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Citroën Introduces New 3.0L Diesel

Torque curve for the HDi 240. Click to enlarge.

Citroën has introduced the new 3.0-liter diesel V6 DPFS HDi 240 engine for the C5 and C6. Improvements in the engine offer a reduction in fuel consumption and CO2 emissions by between 12% (in the C5) and 15% (in the C6) compared to the outgoing 2.7L version it replaces. The engine features a new third-generation direct common-rail injection system; new generation combustion chamber; dual variable geometry turbochargers; exhaust gas recirculation; and an alternator which recovers energy during deceleration and braking.

Power output is now 177 kW (237 hp)—an increase of 18%—with a maximum torque of 450 Nm (332 lb-ft) at 1,600 rpm. Fitted with an 6-speed automatic gearbox, the fuel consumption on combined cycle of the two cars is 7.4 L/100 km (32 mpg US) with CO2 emissions of 195 g/km. The engine complies with the future Euro V emission standards.

The maximum torque of 450 Nm is constant from 1,600 to 3 600 rpm—a range that corresponds with the primary use of the vehicle. Torque is greater than 400 Nm all the way from 1,400 and 4,100 rpm. Its value, at 1,500 rpm, is 422 Nm, 17% higher than the engine it is replacing.

One of the principal changes from the engine the new unit is replacing is an increase in capacity from 2721 to 2993 cm3 by increasing both the bore and stroke.

Fuel injection system. The third-generation fuel injection system operates at pressures up to 2000 bar compared to 1650 previously. Injectors have 8 holes as opposed to 6 allowing even better atomization in the cylinders. The system supports up to 5 injections per cycle: one or two pilot injections, two principal injections and one post-injection for the particulate filter system. These allow better fuel atomization for improved combustion, with reduced noise and lower engine-out emissions.

Piezoelectric injectors are utilized mounted at the center to reduce their emissions. In addition, the injection pump only delivers the fuel necessary for the operation of the engine, thus reducing the volume of fuel returned to the tank which in turn allows a reduction in the temperature of the fuel.

Combustion chamber. The ECCS technology (Extreme Conventional Combustion System) (earlier post) applied in the 2.2 DPFS 173 engine is again present in the new V6 Diesel. This technology comprises several elements:

  • Optimal geometry for the desired level of power, compatible with the desired level of reduced emissions.
  • Exceptionally durable alloy pistons, cooled by oil.
  • A decreased compression ratio (16.1 instead of 17.3) which is beneficial for performance and allows a reduction in NOx emissions.
  • A larger bore (84 mm instead of 81) reduces the volume of unburnt fuel due to less contact with the walls.
  • A smoother cylinder head (of around 10%) for improved air circulation in the engine (improved consumption by reducing transfer losses and improved refilling).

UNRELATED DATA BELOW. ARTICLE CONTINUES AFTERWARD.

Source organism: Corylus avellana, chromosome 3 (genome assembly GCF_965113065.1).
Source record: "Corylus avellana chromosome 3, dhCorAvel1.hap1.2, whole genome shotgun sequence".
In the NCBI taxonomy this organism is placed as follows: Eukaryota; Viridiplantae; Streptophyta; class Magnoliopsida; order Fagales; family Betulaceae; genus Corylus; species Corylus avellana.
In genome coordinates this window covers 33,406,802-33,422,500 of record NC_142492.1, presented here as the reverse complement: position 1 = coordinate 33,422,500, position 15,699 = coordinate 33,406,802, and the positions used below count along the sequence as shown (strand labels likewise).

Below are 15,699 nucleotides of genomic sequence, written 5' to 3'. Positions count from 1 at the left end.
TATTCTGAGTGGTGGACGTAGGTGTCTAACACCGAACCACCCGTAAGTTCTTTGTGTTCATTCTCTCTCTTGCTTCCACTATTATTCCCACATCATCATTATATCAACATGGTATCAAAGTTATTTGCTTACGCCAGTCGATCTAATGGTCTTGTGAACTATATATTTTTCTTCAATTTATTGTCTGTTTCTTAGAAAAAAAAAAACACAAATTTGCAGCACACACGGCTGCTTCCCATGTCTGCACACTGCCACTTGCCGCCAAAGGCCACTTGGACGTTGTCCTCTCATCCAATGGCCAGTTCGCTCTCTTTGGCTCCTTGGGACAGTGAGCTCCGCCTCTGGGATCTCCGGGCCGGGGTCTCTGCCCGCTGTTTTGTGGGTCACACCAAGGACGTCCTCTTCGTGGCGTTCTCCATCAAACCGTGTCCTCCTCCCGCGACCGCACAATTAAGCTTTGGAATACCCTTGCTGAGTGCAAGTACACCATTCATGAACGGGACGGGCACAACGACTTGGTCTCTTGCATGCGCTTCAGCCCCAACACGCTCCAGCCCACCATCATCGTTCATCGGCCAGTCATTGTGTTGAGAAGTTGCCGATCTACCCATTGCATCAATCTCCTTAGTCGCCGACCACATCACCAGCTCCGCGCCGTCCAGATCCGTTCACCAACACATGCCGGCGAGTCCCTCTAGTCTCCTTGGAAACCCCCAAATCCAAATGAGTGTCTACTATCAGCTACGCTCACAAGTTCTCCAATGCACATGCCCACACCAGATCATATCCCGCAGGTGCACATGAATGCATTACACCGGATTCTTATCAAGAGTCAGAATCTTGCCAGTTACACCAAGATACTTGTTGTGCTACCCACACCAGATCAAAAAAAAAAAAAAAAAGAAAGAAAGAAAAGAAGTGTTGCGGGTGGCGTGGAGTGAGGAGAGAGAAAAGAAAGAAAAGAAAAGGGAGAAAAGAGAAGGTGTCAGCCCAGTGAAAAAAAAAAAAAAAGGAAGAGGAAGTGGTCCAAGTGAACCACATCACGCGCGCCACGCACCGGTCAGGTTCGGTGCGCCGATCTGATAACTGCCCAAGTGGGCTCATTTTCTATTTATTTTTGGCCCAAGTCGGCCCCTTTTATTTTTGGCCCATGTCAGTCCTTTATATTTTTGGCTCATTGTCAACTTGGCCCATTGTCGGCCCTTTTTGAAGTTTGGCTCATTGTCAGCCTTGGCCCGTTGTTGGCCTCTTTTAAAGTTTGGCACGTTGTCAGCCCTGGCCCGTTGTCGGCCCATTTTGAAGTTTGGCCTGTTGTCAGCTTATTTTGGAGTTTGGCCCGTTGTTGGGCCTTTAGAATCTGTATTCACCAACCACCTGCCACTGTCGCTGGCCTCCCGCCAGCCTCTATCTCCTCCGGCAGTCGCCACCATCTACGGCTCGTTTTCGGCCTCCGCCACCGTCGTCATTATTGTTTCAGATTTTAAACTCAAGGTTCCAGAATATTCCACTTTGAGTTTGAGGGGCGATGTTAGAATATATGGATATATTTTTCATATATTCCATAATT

• A reduction in swirl (air movement phenomenon in the combustion chamber) of around 10%, limiting thermic losses against the walls.
  • Adoption of new pre-heating ceramic plugs at very high temperatures (1300° C) for an improved compatibility at low temperatures (used in post heating after start up) a reduction in cold engine emissions.
  • Improved pre-heating time allowing a rapid start up at very low temperatures (-25° C, the preheating time is reduced from 12 to 2.5 seconds).

Turbocharging. The parallel bi-turbo design is continued with the 3 liter version. The two turbochargers have an identical function—each one feeds a line of three cylinders. The turbochargers offer improved output with low flow (reduction of inertia, optimization of internal aerodynamics). Optimum filling at high speed with a maximum speed capable of reaching 250,000 rpm instead of 230,000 contributes to increased performance compared to the 2.7 litre model. The maximum supercharge pressure is 1.4 bars (2.4 at the highest).

Actuation of the variable geometry is carried out via an electric motor which responds to the driver in less than 100 ms; this leads to possible variations in engine load from 0 to 100% in less than 500 ms.

EGR. The new engine offers a new Exhaust Gas Circulation (EGR) system in which the thermal capability of the fuel/water exchanger is improved by 40%. It comprises electric blades as well as a pneumatic control of by-pass valve both controlled by the engine control unit.

With a cold engine, the by-pass allows circulation through the exchanger, to limit the condensation of soot caused by the combustion and therefore the unburnt hydrocarbon emissions, and allows a more rapid increase in engine temperature and reduced combustion noise and overall improvement.

With a hot engine, the by-pass is closed and the exhaust gas crosses the exchanger with increased power, thus offering a net advantage in terms of reduced consumption and emission of NOx.


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